Where Rand Paul and Ronald Reagan meet. |||National Review Editor Rich Lowry is, as he'll tell you, "far from a Rand Paul-ite." He is "not where Paul is on foreign or national security policy," and views Ron Paul's opinions on such as "toxic." But Lowry nevertheless devotes the rest of his latest Politico column on "The Rand Paul Moment" praising the Kentucky senator's intelligence, uniqueness, and sense of political timing, and predicting that "at least for some stretch of 2015, Rand Paul could well be the Republican front-runner." Excerpt:

It is a Rand Paul moment in the Republican Party not just because the headlines almost every day seem to reinforce his core critique of leviathan as too big, too unaccountable, and too threatening, but because he is smart and imaginative enough to capitalize on those headlines.

Paul has that quality that can't be learned or bought: He's interesting. [...]

Other conservatives in the Senate like to brag that they joined Paul's filibuster, but it was Paul who came up with the idea and executed it, in an inspired bit of political theater.

He taps into an American tradition of dissent not usually invoked by Republicans. At the Time magazine gala this year honoring the 100 most influential people in the world (he was one), he raised a glass to Henry David Thoreau. In his inaugural Senate address, he contrasted his Kentucky hero, the irascible abolitionist Cassius Clay with the more conventional Kentucky political legend, the Great Compromiser, Henry Clay.

His cultural affect is different, too, a little more Utne Reader than National Review. At a packed event at the Reagan Library he explained, "I'm a libertarian conservative who spends most of my free time outdoors. I bike and hike and kayak, and I compost." It might be the first positive reference to composting in the history of that fine institution.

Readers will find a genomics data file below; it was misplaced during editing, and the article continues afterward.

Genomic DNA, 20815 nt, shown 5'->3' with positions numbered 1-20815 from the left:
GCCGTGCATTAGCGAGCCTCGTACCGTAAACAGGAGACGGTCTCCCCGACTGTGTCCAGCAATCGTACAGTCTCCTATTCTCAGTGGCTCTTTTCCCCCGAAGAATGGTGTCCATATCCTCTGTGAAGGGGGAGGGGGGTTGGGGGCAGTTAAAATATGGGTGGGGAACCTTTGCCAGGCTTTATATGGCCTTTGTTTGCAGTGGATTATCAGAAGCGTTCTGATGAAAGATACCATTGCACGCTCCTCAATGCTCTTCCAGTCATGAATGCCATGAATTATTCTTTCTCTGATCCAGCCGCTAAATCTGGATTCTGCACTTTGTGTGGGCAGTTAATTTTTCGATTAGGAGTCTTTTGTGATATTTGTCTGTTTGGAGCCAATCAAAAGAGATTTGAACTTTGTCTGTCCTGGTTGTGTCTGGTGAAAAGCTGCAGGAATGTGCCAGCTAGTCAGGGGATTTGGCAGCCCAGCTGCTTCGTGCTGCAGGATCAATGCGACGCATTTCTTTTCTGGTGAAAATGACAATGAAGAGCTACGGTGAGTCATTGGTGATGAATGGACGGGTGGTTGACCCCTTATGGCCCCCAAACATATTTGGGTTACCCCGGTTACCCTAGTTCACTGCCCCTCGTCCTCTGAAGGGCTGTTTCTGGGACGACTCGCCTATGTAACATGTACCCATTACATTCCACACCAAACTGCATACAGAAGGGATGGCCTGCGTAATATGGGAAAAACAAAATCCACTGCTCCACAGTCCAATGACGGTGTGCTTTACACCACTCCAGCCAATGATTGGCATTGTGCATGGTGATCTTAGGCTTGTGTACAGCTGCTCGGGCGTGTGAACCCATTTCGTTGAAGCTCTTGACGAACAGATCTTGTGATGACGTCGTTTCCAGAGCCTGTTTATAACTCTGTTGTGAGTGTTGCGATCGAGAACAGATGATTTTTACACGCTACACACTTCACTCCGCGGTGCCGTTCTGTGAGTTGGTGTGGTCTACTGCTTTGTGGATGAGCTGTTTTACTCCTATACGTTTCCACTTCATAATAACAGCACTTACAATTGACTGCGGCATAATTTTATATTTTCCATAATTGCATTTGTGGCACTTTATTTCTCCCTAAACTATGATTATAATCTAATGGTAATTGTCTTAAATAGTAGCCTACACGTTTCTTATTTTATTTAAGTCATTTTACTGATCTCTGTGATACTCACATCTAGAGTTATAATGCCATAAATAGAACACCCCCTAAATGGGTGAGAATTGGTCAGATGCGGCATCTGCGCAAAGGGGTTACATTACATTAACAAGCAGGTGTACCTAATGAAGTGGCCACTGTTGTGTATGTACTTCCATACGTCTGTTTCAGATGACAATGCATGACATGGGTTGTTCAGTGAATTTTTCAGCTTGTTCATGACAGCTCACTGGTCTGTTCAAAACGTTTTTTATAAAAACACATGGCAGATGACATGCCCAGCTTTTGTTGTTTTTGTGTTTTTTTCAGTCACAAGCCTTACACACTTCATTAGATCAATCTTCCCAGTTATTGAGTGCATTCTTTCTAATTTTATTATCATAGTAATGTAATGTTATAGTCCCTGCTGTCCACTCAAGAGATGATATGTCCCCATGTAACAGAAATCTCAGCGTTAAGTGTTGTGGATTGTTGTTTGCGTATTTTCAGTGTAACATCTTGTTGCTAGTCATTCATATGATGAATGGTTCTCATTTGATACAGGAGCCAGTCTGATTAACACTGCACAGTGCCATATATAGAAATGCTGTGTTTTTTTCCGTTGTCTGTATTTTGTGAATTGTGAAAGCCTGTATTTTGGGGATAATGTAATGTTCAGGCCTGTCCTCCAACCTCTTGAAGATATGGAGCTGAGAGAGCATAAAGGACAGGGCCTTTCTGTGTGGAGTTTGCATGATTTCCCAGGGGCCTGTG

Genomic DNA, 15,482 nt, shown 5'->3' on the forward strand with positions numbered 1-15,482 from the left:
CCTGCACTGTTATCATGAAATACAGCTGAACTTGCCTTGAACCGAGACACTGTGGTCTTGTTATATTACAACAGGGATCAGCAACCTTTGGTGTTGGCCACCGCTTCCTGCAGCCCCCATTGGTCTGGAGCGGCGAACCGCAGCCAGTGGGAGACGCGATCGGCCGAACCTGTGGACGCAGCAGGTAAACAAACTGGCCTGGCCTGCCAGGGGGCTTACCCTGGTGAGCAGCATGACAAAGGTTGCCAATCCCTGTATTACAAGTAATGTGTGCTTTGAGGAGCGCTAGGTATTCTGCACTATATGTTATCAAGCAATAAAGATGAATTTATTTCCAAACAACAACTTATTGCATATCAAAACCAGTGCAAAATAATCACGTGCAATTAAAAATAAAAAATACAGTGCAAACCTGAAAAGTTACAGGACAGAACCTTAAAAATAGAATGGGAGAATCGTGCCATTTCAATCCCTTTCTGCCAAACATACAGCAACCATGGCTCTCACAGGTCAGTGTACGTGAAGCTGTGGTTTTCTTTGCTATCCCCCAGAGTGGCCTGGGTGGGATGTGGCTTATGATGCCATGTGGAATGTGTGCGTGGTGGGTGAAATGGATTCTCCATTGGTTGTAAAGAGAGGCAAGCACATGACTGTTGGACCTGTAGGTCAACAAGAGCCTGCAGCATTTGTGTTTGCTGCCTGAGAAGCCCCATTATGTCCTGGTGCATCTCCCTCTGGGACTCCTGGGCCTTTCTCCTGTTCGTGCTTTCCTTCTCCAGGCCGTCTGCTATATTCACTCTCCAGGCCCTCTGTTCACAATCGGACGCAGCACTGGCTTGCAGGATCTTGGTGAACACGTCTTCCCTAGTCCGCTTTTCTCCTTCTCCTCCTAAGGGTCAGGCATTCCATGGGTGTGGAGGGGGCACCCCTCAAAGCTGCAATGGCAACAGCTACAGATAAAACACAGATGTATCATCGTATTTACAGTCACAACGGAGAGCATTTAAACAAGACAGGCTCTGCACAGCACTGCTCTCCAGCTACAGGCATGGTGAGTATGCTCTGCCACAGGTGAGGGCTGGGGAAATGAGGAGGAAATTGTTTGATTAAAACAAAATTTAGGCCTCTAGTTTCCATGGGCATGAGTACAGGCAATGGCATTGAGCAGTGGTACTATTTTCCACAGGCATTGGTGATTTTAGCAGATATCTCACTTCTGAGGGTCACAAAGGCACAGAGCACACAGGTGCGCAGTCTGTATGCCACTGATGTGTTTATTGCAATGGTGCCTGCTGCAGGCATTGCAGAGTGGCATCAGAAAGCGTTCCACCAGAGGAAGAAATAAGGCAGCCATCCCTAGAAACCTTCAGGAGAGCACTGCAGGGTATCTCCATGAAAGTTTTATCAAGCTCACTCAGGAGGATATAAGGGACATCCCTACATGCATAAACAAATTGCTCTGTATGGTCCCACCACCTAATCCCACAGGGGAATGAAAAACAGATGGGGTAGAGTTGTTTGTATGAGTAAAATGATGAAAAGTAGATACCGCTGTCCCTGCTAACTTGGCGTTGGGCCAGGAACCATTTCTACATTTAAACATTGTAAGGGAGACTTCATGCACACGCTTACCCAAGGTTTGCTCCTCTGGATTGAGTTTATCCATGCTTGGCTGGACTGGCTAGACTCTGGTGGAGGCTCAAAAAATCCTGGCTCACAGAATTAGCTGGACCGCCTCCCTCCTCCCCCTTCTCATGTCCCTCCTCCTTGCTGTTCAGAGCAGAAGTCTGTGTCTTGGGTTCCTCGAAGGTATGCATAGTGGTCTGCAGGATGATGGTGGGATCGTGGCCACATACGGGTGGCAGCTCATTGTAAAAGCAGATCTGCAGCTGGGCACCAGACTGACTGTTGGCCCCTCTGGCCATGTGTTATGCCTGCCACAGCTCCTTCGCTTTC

After distancing himself from some of Paul's views and strategies, Lowry concludes:

But libertarianism is a significant strand on the right. It should be represented, and represented well. By and large, Rand Paul does that. Anyone underestimating him in 2016 does so at their peril.

Never forget! |||We done told you that Rand Paul was "the most interesting man in the Senate," and that he has bent the GOP in a more libertarian direction. And it certainly is interesting to watch a magazine that 10 years ago was publishing a book of War on Terror speeches by George W. Bush and thundering against "unpatriotic" anti-war conservatives now giving an enthusiastic hearing to the very political tendency that was in its crosshairs in 2003. More evidence of this shift can be found in a column last week by Jonah Goldberg asserting that "The libertarian idea is the only truly new political idea in the last couple thousand years."

National Review, of course, is no stranger to libertarianism—founding father William F. Buckley described himself as a "libertarian journalist," and the modern conservative movement Buckley helped create was a conscious fusion between conservatives and libertarians. (For a deeper discussion of the complicated relationship between NR and libertarianism, see this 2006 Brian Doherty piece.)

But as Rich Lowry correctly notes, the headlines coming out of Washington this year are like a libertarian-creation machine, and meanwhile there has been an "evolution" in the GOP's foreign policy due to the party being "exhausted with the world for the time being." I remain skeptical that the Republican evolution/exhaustion cycle will continue in a libertarian direction under President Marco Rubio, but as always, I prefer people tacking more libertarian than not. Now if we could only get a "Ron Wyden moment" on the left....

Related: Nick Gillespie vs. Ann Coulter, and Jonah Goldberg vs. Matt Welch, on the modern possibilities (or lack thereof) of libertarian-conservative fusionism.

* UPDATE: Keeping the relationship ambiguous, the latest edition of National Review has a piece by Henry Olsen titled "Rand Paul's Party: It wouldn't offer much to conservatives."